Commercial Salmon Trolling Forum

Isolating gurdies

A forum for people who are new to commercial fishing and for talking about the fundamental rules and regulations.

Re: Isolating gurdies

Postby JKD » Mon Feb 09, 2015 5:11 pm

Lulu - Thanks for the McMaster-Carr tip. I will be ordering some fiberglass bolts and nuts for replacing the stainless steel mounting fasteners currently used on my Easthopes.
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Re: Isolating gurdies

Postby Scotthmt » Tue Feb 10, 2015 9:37 am

I just found out how to post pictures
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Re: Isolating gurdies

Postby Trnaround » Mon Feb 16, 2015 7:44 am

Those gurdies look like they are well mounted, are those pipes coming out of the valves non conductive? I have only seen the flexible orange type for non conductive hydraulic line.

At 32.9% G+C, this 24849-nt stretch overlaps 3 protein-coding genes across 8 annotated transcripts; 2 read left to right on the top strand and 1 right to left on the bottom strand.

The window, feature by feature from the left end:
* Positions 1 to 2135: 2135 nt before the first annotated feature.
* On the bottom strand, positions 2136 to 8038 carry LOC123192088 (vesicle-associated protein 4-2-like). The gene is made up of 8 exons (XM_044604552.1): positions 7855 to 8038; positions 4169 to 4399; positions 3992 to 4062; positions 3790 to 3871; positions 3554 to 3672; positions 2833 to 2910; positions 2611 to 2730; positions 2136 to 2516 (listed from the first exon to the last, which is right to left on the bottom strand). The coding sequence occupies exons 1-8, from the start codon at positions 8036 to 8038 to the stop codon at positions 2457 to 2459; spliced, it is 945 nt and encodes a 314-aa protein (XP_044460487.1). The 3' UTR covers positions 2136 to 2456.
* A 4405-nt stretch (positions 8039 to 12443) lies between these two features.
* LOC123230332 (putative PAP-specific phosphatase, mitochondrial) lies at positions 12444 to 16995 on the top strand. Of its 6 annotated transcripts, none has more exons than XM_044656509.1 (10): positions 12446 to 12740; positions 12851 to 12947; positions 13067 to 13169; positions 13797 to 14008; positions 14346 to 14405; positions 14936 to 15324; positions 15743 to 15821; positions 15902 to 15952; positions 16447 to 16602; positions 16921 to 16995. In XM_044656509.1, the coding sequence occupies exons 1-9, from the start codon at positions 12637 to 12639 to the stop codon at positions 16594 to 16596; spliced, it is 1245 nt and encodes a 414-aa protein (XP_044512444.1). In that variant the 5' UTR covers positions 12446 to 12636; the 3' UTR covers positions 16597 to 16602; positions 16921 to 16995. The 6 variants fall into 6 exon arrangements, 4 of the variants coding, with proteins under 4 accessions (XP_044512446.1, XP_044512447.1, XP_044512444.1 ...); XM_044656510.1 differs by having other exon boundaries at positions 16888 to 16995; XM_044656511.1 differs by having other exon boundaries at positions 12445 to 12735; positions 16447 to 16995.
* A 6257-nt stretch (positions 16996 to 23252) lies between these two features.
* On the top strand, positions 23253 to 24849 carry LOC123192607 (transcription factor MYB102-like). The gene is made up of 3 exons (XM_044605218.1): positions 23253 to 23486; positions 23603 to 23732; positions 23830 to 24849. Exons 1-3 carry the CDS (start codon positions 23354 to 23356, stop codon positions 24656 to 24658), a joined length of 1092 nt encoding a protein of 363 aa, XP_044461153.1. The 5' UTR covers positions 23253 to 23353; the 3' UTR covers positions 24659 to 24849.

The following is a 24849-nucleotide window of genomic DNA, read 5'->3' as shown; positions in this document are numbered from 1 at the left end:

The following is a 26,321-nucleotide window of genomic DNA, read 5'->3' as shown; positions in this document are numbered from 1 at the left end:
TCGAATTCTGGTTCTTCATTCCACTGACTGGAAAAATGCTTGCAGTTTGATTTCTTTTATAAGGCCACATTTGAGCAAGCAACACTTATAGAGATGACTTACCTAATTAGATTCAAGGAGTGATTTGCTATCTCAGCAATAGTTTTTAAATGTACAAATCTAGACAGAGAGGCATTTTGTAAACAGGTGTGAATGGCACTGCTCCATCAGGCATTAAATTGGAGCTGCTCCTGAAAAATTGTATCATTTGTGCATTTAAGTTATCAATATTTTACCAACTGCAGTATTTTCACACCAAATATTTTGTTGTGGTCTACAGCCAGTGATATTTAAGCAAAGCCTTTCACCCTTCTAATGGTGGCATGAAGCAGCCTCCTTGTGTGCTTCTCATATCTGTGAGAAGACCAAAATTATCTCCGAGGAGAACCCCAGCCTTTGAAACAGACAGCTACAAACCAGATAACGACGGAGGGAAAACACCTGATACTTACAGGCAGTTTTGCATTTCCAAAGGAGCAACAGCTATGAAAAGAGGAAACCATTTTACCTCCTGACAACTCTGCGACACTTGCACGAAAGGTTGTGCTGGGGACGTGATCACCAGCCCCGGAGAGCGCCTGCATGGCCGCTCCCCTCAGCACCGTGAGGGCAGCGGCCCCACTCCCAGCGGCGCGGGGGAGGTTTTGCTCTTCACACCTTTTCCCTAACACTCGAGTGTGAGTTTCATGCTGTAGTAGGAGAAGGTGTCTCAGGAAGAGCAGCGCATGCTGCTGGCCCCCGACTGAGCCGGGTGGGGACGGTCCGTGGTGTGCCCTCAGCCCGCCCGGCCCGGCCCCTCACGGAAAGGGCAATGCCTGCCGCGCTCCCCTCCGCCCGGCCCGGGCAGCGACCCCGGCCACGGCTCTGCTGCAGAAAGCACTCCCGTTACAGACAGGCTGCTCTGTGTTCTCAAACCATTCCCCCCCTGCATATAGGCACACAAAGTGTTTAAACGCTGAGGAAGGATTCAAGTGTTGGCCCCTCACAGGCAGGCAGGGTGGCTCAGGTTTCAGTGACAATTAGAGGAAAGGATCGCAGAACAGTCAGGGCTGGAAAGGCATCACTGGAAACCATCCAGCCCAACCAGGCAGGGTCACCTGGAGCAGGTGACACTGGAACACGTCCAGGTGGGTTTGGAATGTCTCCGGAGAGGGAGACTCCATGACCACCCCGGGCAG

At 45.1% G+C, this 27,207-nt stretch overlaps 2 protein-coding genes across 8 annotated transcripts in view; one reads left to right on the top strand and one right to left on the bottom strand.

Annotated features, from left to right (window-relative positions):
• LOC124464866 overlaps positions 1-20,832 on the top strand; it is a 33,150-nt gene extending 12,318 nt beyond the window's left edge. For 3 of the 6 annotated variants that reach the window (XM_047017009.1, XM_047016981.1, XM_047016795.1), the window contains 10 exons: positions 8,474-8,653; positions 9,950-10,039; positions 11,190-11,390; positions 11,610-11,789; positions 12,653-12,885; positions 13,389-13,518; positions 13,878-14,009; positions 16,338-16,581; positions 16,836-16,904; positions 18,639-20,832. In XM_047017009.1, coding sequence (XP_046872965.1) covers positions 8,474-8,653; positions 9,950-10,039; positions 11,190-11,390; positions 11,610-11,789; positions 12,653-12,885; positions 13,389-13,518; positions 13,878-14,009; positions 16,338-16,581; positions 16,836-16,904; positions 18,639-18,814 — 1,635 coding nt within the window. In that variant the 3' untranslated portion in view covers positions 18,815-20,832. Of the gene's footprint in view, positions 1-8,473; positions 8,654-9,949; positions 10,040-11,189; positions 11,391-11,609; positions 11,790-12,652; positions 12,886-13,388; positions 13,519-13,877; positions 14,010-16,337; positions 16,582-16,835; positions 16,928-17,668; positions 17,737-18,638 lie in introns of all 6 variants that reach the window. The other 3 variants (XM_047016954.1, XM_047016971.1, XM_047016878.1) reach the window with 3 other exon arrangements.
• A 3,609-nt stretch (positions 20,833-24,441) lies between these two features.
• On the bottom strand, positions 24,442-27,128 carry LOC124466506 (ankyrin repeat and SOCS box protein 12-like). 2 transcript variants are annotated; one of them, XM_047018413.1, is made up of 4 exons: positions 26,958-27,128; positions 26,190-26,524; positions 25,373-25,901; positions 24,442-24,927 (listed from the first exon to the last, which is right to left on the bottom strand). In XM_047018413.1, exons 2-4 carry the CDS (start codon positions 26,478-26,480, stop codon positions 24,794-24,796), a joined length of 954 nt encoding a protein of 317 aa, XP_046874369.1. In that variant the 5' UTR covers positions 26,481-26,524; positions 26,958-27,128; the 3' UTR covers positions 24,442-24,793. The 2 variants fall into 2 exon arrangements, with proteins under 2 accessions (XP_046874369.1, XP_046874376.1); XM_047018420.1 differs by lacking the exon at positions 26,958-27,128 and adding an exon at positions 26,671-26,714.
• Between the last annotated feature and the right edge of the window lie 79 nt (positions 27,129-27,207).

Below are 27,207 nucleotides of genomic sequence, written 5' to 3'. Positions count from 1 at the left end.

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Re: Isolating gurdies

Postby Scotthmt » Mon Feb 16, 2015 7:58 am

There are two 1' sections of non conductive orange hose before and after the gurdies, you just can't see it in the picture.
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Re: Isolating gurdies

Postby Trnaround » Mon Feb 16, 2015 11:13 am

Oh gotcha, makes more sense. That isolation is an important one. The hydraulic lines on the pressure side are reinforced with steel as you probably know. I once had my black box values jumping around for no apparent reason and finally found that the rim or one of the gurdies was coming in contact with the connection of the pressure hose to the non conductive. Just had to tie down the hose away from the gurdies and solved the problem but the point is they definitely do conduct.
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Re: Isolating gurdies

Postby Lulu » Mon Mar 02, 2015 9:29 pm

The reason for isolating the hydraulic line is the flow of fluids in the hose causes electrical current to flow in the hose's steel reinforcement braid. It is called a standing wave. You have to have at least one break on the high pressure side. It doesn't have to be long. Wrap the hose with Petro tape then electrical tape to keep the salt off. Salt build up is a great conductor and you can't always see it.
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